William C. Rhoden profiled a high school basketball star named Brandon Jennings in Monday's New York Times. Jennings is notable at the moment because he's considering doing something unusual that I thought would be commonplace by now.
Faced with the NBA rule that rookies must be 19 years old and a year removed from high school, Jennings is thinking about playing pro ball in Europe next season.
Jennings is an 18-year-old Angeleno who has been going to the basketball factory Oak Hill Academy in Virginia for two years. He's considering attending the University of Arizona if his test scores are good enough, but even if they're up to snuff, he says he might go to Europe. He sounds very mature and smart as he explains his thinking on the matter, which he traces to the day he heard youth basketball guru and former shoe executive Sonny Vaccaro talking about overseas ball on the radio.
"I think people just develop better over there," Rhoden quotes Jennings saying. "You're playing professional ball for a year, you're playing against guys who are older than you. I'll constantly be playing basketball 24-7. I don't have to worry about school and things like that."
For those of you rising out of your chairs to protest this callous dismissal of higher education, here's Rhoden: "On the surface, that sounds troubling. In reality, forcing talented players who otherwise would be drafted to spend a sham year in college does not advance higher education."
Going overseas to play pro ball against pro opposition with pro coaching and for a pro salary is such a no-brainer of an idea it's amazing to me that more kids haven't done it since the NBA instituted its age limit in the latest collective-bargaining agreement two years ago. Here's something I wrote in 2005, when commissioner David Stern was trying to sell the idea.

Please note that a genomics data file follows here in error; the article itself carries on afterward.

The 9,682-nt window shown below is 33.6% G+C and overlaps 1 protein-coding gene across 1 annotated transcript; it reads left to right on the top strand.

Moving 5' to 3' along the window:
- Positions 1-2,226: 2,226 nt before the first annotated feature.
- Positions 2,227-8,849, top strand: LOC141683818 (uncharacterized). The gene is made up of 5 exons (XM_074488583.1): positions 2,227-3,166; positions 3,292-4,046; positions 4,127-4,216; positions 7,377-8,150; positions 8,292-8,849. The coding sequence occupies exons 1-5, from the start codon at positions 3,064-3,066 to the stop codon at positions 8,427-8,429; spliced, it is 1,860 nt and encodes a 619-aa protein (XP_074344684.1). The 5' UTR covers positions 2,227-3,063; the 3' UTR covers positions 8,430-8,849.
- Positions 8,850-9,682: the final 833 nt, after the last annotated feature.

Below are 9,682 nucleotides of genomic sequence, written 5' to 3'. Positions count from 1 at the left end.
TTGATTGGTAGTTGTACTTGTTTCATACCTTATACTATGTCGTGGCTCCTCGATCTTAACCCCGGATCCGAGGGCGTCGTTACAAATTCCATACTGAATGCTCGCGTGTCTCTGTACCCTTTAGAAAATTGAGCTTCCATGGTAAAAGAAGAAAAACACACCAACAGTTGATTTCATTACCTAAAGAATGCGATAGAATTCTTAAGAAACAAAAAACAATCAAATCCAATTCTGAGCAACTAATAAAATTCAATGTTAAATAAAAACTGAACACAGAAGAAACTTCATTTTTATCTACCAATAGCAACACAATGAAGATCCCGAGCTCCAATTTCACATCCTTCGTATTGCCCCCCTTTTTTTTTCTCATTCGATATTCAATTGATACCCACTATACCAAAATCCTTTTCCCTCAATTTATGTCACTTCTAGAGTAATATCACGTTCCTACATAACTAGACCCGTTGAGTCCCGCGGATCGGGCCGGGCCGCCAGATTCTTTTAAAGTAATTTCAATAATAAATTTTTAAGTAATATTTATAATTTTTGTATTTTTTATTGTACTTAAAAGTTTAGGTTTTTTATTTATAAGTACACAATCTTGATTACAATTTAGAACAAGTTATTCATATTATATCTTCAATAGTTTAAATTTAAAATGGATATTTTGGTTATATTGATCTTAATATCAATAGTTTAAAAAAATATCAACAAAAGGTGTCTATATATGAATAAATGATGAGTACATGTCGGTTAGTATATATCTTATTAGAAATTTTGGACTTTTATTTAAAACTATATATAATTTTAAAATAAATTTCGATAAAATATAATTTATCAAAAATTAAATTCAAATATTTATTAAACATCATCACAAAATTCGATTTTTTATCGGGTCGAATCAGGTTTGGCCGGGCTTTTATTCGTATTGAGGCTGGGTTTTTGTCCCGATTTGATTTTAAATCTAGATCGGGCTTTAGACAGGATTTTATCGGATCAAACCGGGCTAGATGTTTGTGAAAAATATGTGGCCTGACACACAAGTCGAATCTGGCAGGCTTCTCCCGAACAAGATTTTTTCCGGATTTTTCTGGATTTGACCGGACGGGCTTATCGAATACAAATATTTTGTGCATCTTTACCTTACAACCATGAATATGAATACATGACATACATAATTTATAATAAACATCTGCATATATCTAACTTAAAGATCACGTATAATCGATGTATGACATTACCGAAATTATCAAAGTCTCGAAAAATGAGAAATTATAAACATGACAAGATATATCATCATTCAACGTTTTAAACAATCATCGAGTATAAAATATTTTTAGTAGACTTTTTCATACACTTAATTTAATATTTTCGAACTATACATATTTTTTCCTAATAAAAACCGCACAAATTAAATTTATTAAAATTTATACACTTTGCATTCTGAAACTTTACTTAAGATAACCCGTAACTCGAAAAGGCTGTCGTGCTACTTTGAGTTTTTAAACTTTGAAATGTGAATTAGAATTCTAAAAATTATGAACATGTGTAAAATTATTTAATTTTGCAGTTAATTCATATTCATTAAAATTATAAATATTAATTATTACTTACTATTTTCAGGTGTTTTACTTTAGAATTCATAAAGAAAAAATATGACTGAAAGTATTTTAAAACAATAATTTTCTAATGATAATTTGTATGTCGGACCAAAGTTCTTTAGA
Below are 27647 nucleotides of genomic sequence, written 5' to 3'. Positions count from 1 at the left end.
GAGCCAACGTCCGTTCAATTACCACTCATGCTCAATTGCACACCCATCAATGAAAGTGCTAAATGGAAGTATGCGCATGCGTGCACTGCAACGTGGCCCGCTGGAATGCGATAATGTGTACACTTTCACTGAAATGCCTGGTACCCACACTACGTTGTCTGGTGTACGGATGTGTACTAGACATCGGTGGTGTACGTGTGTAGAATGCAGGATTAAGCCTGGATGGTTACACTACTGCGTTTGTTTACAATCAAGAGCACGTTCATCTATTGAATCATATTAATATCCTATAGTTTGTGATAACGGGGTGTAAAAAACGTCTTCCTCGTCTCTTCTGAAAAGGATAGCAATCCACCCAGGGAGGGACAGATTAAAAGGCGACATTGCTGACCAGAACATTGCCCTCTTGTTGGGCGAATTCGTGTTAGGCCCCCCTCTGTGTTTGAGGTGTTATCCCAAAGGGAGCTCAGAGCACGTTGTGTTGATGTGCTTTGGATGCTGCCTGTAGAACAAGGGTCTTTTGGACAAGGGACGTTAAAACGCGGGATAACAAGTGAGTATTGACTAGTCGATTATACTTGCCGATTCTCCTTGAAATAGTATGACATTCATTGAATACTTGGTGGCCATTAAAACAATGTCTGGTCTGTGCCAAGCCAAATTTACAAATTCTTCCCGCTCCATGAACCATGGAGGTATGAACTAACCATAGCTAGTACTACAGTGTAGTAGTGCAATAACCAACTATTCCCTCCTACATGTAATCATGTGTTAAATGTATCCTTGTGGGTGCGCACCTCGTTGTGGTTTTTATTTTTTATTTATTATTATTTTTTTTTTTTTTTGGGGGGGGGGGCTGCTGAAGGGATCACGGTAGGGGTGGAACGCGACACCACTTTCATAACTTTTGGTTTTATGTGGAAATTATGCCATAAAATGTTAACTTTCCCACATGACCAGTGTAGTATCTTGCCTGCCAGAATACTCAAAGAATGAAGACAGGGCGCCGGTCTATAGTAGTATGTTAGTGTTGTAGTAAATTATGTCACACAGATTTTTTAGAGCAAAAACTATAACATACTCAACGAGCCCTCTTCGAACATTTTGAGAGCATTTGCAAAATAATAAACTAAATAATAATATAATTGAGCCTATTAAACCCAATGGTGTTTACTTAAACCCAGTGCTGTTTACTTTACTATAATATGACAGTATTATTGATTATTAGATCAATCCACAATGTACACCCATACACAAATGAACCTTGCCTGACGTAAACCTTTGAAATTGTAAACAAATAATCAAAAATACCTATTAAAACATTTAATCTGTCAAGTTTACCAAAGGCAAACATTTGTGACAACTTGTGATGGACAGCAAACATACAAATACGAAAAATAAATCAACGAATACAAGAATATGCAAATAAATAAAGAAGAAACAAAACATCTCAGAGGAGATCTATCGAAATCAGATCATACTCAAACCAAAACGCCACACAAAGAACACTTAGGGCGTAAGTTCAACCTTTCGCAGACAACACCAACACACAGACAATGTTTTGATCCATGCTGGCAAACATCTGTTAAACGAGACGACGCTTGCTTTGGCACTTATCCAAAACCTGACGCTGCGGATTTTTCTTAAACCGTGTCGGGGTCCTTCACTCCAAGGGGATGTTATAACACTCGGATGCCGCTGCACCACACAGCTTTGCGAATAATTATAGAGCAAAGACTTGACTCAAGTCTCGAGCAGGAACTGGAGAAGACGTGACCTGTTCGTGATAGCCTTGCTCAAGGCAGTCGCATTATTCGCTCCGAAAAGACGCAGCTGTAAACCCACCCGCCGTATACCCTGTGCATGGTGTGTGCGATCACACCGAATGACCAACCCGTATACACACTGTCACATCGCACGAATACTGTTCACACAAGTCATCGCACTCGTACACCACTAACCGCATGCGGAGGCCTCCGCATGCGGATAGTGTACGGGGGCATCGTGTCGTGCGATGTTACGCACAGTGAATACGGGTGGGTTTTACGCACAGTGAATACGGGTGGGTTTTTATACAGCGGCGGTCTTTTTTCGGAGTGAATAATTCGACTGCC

International basketball has grown by leaps and bounds, and European leagues are no longer the place where journeymen American players go to make a modest living playing ball for a few years after they fail to make the NBA. They're now leagues that produce multiple first-round draft picks, and often those guys aren't even good enough yet to play over there.
Sure, some elite kids would value the college experience, would want to be close to home or play for a certain coach, but I think the main result of an NBA age limit would be a flood of American teenage basketball players going to Europe.
Would you like to spend your winter in, say, Syracuse, N.Y., playing against other teenagers, not getting paid and not allowed to make money in other ways, living in a dorm room, forced to go to classes you may or may not be interested in? Or would you rather spend it in, oh, let's see, Milan, playing against men, making a few million, living in a villa and meeting supermodels?
So I was wrong. There hasn't been a flood of American teenage basketball players going to Europe. But I wouldn't bet against it happening eventually, once Jennings or someone else does it and succeeds.
Rhoden put it better than I did: "What'll it be: Spain or Paris, or Tucson? Being compensated half a million to a million Euros, or receiving room, board, tuition and a telephone book of N.C.A.A. regulations?"
The only thing keeping most of these kids from giving the obvious answer is inertia. That may be about to change.